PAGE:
There are many reasons why your underfloor heating could be malfunctioning, from blockages and leaks to trapped air and problems with the pipework. The fault will also depend on what type of underfloor heating you have. Homes boasting large expanses of underfloor heating (living and kitchen areas), as well as new build properties, will typically opt for a water underfloor heating system (wet system) rather than an electric (dry) system. These systems are made up of a series of pipes that are laid underneath the floor and connected to the boiler. Wet systems work like your central heating system, although the temperatures needed are far lower than when relying on a radiator. In this article, we will be concentrating on faults common to wet underfloor heating systems to help you determine why your underfloor heating is not working efficiently.
Common underfloor heating problems
in wet systems
Faulty motorhead valve
One of the most common faults tends to be with the motorheads. When underfloor heating (UFH) covers a wide area such as the lower floor of your home, the area will likely be divided into zones that correlate with the layout of the rooms on that level. Each zone will have its own thermostat. For example, let’s say on the ground floor of your home you want underfloor heating in the kitchen, living room, and in the dining room. That means you’ll likely have three zones with three thermostats, enabling you to control the temperature in each room separately.
Each of those thermostats react with a motorised valve head. Motorised valves open and close to control the flow of water from the heating boiler to the individual underfloor heating zones. These valve heads can sometimes jam closed, resulting in a faulty system. When this happens, the valve will require maintenance and adjustment.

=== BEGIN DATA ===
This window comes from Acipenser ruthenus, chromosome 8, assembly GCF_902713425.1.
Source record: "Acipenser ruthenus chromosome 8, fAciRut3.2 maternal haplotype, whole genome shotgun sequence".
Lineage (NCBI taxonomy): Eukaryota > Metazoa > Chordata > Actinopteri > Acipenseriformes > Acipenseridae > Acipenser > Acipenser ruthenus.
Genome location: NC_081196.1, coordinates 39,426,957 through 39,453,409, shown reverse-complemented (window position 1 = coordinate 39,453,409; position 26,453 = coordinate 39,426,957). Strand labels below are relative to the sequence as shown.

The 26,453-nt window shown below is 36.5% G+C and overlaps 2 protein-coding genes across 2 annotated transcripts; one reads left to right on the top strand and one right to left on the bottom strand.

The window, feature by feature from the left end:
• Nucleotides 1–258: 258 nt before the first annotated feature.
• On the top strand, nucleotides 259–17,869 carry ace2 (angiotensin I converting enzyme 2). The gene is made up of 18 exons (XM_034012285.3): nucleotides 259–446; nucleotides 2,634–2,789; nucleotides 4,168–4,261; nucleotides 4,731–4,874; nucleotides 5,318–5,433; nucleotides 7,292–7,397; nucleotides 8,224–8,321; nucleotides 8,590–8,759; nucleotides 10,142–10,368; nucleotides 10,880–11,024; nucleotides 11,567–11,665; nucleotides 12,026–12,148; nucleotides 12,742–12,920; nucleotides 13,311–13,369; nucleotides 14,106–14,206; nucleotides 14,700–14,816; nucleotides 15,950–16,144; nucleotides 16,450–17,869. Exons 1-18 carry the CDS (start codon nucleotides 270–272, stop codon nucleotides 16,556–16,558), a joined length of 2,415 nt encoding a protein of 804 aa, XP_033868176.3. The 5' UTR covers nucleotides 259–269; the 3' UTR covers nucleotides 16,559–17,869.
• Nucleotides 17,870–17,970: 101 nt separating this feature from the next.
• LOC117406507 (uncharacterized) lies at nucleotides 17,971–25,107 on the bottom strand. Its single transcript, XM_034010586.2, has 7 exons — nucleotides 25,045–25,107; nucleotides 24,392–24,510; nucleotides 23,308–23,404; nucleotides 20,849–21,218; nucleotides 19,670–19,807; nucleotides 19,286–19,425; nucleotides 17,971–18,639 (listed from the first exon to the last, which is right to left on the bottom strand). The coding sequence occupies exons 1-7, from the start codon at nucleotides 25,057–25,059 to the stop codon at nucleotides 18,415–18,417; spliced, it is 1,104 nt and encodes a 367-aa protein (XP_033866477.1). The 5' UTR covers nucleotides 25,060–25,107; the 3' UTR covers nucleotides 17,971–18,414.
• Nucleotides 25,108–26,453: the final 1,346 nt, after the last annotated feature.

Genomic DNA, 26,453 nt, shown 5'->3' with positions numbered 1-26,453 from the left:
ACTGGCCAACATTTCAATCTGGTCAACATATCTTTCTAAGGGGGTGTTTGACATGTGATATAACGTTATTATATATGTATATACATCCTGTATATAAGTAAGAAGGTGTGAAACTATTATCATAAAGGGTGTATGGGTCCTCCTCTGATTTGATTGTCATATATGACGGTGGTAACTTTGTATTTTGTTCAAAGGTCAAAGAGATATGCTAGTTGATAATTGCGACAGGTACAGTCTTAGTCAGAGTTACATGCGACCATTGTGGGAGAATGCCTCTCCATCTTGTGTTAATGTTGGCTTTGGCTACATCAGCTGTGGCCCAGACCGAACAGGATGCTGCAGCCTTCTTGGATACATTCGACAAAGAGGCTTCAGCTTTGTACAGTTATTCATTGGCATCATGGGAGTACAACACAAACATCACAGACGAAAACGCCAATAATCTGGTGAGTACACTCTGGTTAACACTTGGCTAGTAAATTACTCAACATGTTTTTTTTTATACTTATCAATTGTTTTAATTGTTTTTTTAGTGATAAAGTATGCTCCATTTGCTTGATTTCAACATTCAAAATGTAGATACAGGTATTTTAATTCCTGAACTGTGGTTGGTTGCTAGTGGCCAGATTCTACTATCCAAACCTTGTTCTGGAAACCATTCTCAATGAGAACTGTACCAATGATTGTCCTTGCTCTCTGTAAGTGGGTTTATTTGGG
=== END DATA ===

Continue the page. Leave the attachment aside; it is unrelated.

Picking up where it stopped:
Damaged mixing valve on the manifold
A broken mixing valve on the system manifold is a common cause of underfloor heating problems. The manifold is a vital component of any underfloor heating system, allowing you to maintain temperature and water flow. The manifold is the system that distributes warm water to each UFH zone. It works by connecting the underfloor heating pipework to the heat source, feeding water at the correct temperature from either the boiler or heat pump, and directing it to each UFH tube at the correct flow rate. Manifolds can control multiple zones at once, allowing each zone to be warmed to a different temperature depending on the needs or requirements of the homeowner.
The mixing valve is the component that mixes the flow from the boiler or heat pump with the return from the underfloor heating system, to provide the correctly mixed temperature for the heating pipes beneath your floor. Essentially, the mixing valve reduces the temperature of the water going through the pipes under the floor. When the valve is faulty, the pipework could become damaged by the excessive temperature flowing through it. The pipework is predominantly plastic, so it is a particularly important component to look after.
Defective heating pump
Because the underfloor heating manifold is hidden away, it can often be overlooked and faults can develop. The heating pump can also be affected. The pump ensures that the demand of the underfloor heating is met when the system is running, as the underfloor heating pipe covers a large area with a high capacity. If the heating pump isn’t working efficiently your UFH will stop working.